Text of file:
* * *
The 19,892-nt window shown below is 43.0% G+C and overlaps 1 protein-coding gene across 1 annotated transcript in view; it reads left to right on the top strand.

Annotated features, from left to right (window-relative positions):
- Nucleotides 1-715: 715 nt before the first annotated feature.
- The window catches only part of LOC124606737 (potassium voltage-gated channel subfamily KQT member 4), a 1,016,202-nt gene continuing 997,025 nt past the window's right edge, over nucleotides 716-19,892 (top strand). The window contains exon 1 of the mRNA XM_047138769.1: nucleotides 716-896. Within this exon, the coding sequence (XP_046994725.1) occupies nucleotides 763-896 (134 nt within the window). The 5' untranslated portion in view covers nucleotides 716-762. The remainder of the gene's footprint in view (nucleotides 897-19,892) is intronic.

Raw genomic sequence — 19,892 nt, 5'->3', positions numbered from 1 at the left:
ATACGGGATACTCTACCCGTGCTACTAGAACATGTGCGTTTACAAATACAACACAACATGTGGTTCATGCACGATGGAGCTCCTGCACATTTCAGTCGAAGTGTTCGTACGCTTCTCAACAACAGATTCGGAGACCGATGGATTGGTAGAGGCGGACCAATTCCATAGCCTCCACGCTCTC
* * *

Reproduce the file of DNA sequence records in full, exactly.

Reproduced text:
The 19,892-nt window shown below is 43.0% G+C and overlaps 1 protein-coding gene across 1 annotated transcript in view; it reads left to right on the top strand.

Annotated features, from left to right (window-relative positions):
- Nucleotides 1-715: 715 nt before the first annotated feature.
- The window catches only part of LOC124606737 (potassium voltage-gated channel subfamily KQT member 4), a 1,016,202-nt gene continuing 997,025 nt past the window's right edge, over nucleotides 716-19,892 (top strand). The window contains exon 1 of the mRNA XM_047138769.1: nucleotides 716-896. Within this exon, the coding sequence (XP_046994725.1) occupies nucleotides 763-896 (134 nt within the window). The 5' untranslated portion in view covers nucleotides 716-762. The remainder of the gene's footprint in view (nucleotides 897-19,892) is intronic.

Raw genomic sequence — 19,892 nt, 5'->3', positions numbered from 1 at the left:
ATACGGGATACTCTACCCGTGCTACTAGAACATGTGCGTTTACAAATACAACACAACATGTGGTTCATGCACGATGGAGCTCCTGCACATTTCAGTCGAAGTGTTCGTACGCTTCTCAACAACAGATTCGGAGACCGATGGATTGGTAGAGGCGGACCAATTCCATAGCCTCCACGCTCTC